• Clouds have a large effect on the radiation budget and represent a major source of uncertainty in climate models. Supercooled liquid clouds can exist at temperatures as low as 235 K, and the radiative effect of these clouds depends on the complex refractive index (CRI) of liquid water. Laboratory measurements have demonstrated that the liquid-water CRI is temperature-dependent, but corroboration with field measurements is difficult. Here we present measurements of the downwelling infrared radiance and in-situ measurements of supercooled liquid water in a cloud at temperatures as low as 240 K, made at South Pole Station in 2001. These results demonstrate that including the temperature dependence of the liquid-water CRI is essential for accurate calculations of radiative transfer through supercooled liquid clouds. Furthermore, we show that when cloud properties are retrieved from infrared radiances (using the spectral range 500–1,200 cm−1) spurious ice may be retrieved if the 300 K CRI is used for cold liquid clouds (∼240 K). These results have implications for radiative transfer in climate models as well as for retrievals of cloud properties from infrared radiance spectra.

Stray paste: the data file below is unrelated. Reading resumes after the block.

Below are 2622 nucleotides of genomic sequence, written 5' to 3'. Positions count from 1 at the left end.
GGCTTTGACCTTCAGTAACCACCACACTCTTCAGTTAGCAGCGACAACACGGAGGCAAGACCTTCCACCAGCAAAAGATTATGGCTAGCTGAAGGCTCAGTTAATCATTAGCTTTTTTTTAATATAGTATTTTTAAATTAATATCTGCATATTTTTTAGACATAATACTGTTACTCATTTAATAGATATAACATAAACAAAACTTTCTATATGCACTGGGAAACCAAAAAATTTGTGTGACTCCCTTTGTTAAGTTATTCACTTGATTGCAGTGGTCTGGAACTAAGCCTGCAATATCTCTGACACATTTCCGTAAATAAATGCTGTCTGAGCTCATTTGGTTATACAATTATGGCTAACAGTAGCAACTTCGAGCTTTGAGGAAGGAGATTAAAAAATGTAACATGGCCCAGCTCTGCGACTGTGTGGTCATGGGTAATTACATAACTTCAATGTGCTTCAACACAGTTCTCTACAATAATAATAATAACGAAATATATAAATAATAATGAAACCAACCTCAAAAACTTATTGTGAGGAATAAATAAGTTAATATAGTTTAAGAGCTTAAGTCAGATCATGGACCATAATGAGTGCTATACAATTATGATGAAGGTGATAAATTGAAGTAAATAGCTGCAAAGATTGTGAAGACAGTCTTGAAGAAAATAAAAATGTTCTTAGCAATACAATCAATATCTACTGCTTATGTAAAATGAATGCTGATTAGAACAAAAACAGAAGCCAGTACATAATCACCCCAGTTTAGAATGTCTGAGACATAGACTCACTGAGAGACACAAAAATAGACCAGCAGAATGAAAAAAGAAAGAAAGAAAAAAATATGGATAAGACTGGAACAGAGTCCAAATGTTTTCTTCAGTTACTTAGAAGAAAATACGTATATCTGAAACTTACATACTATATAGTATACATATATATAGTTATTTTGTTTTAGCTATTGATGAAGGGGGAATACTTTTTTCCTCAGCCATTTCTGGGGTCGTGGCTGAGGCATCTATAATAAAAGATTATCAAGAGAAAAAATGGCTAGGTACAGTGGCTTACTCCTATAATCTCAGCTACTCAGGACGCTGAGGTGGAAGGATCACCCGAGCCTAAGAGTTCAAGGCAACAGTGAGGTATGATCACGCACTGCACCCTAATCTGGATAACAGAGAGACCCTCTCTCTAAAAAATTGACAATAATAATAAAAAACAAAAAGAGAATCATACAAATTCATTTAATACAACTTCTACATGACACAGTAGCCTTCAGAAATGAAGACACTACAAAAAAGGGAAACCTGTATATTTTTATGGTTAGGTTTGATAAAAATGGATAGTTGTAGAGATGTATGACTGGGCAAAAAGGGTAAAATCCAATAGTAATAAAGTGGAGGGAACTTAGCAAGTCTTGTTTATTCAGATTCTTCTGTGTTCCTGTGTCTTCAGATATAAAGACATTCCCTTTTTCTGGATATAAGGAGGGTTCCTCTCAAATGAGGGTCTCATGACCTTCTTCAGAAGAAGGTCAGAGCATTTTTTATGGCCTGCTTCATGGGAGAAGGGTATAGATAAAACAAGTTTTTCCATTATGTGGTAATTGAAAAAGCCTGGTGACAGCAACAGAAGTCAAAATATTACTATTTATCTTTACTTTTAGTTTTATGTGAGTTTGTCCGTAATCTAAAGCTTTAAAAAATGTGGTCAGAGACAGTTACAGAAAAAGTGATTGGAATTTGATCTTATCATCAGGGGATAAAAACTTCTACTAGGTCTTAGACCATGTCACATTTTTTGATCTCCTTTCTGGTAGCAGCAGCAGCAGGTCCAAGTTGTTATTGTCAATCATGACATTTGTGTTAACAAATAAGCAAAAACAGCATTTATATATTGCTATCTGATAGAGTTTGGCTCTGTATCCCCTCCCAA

• Allometric relationships between body properties of animals are useful for a wide variety of purposes, such as estimation of biomass, growth, population structure, bioenergetic modelling and carbon flux studies. This study summarizes allometric relationships of zooplankton and nekton species that play major roles in polar marine food webs. Measurements were performed on 639 individuals of 15 species sampled during three expeditions in the Southern Ocean (winter and summer) and 2374 individuals of 14 species sampled during three expeditions in the Arctic Ocean (spring and summer). The information provided by this study fills current knowledge gaps on relationships between length and wet/dry mass of understudied animals, such as various gelatinous zooplankton, and of animals from understudied seasons and maturity stages, for example, for the krill Thysanoessa macrura and larval Euphausia superba caught in winter. Comparisons show that there is intra-specific variation in length–mass relationships of several species depending on season, e.g. for the amphipod Themisto libellula. To investigate the potential use of generalized regression models, comparisons between sexes, maturity stages or age classes were performed and are discussed, such as for the several krill species and T. libellula. Regression model comparisons on age classes of the fish E. antarctica were inconclusive about their general use. Other allometric measurements performed on carapaces, eyes, heads, telsons, tails and otoliths provided models that proved to be useful for estimating length or mass in, e.g. diet studies. In some cases, the suitability of these models may depend on species or developmental stages.